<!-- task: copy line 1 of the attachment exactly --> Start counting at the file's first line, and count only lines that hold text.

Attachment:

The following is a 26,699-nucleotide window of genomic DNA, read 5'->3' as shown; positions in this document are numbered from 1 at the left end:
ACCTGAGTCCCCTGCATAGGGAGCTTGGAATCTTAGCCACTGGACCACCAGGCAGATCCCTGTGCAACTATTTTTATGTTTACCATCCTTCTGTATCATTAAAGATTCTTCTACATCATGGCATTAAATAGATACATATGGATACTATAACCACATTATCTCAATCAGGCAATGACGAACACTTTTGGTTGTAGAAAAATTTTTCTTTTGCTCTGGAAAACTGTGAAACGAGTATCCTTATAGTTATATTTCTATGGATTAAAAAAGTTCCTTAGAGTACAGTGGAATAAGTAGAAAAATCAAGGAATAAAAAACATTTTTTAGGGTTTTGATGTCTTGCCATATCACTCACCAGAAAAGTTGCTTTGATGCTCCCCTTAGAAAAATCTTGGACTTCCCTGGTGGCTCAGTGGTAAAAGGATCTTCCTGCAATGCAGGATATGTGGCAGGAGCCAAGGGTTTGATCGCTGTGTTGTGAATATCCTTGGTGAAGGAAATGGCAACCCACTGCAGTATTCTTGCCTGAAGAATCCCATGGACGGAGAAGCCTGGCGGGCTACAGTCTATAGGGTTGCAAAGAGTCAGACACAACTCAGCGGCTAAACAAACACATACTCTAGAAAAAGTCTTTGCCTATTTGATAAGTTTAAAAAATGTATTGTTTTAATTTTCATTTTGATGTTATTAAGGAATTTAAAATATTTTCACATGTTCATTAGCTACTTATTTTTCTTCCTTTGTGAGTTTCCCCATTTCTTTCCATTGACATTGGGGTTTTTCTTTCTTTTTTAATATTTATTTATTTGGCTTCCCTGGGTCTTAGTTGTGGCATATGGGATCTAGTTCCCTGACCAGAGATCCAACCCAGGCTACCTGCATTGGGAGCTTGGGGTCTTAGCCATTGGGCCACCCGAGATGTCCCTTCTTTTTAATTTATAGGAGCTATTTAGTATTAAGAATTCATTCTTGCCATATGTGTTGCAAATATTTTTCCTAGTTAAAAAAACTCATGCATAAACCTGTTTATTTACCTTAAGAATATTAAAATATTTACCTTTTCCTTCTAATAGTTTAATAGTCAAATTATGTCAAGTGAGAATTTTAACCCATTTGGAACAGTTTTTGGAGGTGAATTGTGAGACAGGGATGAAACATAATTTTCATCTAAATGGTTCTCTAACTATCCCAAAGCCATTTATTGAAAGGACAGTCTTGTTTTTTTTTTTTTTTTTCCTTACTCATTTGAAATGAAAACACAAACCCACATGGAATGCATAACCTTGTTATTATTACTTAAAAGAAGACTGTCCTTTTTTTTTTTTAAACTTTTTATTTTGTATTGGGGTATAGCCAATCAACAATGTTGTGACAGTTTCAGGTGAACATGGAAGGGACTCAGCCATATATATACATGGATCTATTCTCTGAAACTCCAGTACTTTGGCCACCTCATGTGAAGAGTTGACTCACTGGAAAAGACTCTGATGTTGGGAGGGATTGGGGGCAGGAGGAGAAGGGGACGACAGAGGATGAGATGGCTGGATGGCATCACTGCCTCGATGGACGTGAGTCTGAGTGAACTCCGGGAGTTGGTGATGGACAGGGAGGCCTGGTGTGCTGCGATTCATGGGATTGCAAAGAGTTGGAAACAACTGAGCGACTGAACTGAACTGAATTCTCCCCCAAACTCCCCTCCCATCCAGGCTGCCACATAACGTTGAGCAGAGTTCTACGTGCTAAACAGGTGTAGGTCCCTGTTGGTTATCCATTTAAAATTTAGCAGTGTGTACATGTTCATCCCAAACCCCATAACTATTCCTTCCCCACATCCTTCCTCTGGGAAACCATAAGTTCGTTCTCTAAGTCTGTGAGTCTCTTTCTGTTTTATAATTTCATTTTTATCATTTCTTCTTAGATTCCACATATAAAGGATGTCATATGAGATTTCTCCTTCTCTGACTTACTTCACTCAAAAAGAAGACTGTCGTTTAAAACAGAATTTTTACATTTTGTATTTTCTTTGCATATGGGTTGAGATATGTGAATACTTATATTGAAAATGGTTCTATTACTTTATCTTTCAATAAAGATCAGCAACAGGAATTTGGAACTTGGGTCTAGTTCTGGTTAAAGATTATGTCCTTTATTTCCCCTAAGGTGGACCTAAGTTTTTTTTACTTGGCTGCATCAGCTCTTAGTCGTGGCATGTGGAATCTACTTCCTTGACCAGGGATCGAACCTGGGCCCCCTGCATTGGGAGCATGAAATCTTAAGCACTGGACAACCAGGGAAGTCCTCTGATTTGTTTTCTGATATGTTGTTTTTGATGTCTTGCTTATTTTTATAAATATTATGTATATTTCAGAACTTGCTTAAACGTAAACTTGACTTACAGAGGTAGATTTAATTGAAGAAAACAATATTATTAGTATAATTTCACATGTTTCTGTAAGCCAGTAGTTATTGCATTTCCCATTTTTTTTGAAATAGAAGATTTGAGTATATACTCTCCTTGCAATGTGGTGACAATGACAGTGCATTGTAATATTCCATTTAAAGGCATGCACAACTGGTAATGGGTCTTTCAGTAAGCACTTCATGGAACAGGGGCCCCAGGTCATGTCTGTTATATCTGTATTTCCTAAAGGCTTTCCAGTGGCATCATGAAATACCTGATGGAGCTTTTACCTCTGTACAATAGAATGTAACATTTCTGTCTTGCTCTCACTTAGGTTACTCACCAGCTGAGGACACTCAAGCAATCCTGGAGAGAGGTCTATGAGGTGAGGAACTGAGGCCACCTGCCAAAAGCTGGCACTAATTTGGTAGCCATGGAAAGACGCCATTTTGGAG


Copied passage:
The following is a 26,699-nucleotide window of genomic DNA, read 5'->3' as shown; positions in this document are numbered from 1 at the left end: